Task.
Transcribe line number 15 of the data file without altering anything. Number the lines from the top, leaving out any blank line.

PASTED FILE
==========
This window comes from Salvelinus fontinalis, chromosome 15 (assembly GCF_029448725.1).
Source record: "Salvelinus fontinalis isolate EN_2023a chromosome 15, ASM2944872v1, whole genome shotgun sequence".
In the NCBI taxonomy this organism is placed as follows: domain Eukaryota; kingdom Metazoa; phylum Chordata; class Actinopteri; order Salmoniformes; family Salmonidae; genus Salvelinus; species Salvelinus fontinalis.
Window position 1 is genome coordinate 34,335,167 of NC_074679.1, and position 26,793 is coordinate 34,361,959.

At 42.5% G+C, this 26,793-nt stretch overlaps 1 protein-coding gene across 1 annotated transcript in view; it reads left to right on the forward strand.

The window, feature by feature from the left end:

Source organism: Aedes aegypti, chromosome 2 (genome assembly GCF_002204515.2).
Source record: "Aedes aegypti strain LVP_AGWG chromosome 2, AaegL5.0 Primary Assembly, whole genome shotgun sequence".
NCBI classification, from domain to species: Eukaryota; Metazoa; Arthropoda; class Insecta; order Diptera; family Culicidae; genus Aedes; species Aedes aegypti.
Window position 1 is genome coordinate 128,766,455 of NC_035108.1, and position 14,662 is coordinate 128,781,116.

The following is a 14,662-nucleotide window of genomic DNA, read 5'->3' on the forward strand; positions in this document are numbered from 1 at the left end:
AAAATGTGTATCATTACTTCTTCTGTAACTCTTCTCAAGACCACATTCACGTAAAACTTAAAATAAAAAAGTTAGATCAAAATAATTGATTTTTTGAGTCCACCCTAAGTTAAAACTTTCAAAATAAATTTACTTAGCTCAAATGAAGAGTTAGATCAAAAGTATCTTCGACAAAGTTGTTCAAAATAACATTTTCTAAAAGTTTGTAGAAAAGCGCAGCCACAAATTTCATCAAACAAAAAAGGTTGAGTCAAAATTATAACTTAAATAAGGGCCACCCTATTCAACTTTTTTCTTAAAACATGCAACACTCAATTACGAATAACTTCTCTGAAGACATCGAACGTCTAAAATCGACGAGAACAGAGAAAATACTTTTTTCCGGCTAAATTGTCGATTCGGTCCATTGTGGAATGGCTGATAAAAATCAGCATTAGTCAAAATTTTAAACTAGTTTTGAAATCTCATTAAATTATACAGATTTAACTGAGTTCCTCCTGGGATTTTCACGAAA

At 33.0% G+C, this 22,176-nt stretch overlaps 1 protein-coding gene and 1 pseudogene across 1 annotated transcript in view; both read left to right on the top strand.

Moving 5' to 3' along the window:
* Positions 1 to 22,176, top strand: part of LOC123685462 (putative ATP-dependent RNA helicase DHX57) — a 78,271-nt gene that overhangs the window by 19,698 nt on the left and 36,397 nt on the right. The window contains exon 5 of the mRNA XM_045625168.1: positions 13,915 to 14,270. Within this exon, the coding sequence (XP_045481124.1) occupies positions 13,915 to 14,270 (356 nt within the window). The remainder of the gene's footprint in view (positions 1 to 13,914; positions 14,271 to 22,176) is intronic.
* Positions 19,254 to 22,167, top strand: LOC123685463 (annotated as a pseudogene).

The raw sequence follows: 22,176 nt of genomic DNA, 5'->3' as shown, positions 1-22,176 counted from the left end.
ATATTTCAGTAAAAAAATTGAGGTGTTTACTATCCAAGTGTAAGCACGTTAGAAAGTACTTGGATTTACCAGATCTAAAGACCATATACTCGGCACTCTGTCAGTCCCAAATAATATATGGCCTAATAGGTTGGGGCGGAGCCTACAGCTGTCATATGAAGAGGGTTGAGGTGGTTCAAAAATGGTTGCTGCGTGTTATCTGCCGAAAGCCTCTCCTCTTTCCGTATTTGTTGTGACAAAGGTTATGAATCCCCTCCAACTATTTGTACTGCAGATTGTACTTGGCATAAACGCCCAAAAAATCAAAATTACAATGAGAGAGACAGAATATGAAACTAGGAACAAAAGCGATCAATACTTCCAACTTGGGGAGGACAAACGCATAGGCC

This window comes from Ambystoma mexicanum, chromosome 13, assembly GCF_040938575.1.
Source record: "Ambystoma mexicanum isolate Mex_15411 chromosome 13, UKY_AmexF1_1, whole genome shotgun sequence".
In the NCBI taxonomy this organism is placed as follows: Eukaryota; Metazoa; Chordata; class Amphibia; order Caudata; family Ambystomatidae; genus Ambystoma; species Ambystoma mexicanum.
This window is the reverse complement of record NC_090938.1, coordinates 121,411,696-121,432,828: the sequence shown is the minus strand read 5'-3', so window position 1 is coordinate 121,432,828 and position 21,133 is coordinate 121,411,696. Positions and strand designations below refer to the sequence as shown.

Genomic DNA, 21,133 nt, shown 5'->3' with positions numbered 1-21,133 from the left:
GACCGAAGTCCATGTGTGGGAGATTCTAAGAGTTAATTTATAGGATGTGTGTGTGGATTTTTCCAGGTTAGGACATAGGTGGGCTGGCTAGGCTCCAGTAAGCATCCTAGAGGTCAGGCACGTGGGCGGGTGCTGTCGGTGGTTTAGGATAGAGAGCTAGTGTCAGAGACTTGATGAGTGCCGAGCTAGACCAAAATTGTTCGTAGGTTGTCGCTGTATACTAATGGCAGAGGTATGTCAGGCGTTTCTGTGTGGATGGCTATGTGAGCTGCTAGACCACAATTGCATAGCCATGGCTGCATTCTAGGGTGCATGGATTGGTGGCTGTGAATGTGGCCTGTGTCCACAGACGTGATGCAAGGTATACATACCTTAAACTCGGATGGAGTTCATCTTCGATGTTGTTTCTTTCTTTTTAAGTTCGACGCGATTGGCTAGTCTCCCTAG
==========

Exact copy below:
* Positions 1 to 22,176, top strand: part of LOC123685462 (putative ATP-dependent RNA helicase DHX57) — a 78,271-nt gene that overhangs the window by 19,698 nt on the left and 36,397 nt on the right. The window contains exon 5 of the mRNA XM_045625168.1: positions 13,915 to 14,270. Within this exon, the coding sequence (XP_045481124.1) occupies positions 13,915 to 14,270 (356 nt within the window). The remainder of the gene's footprint in view (positions 1 to 13,914; positions 14,271 to 22,176) is intronic.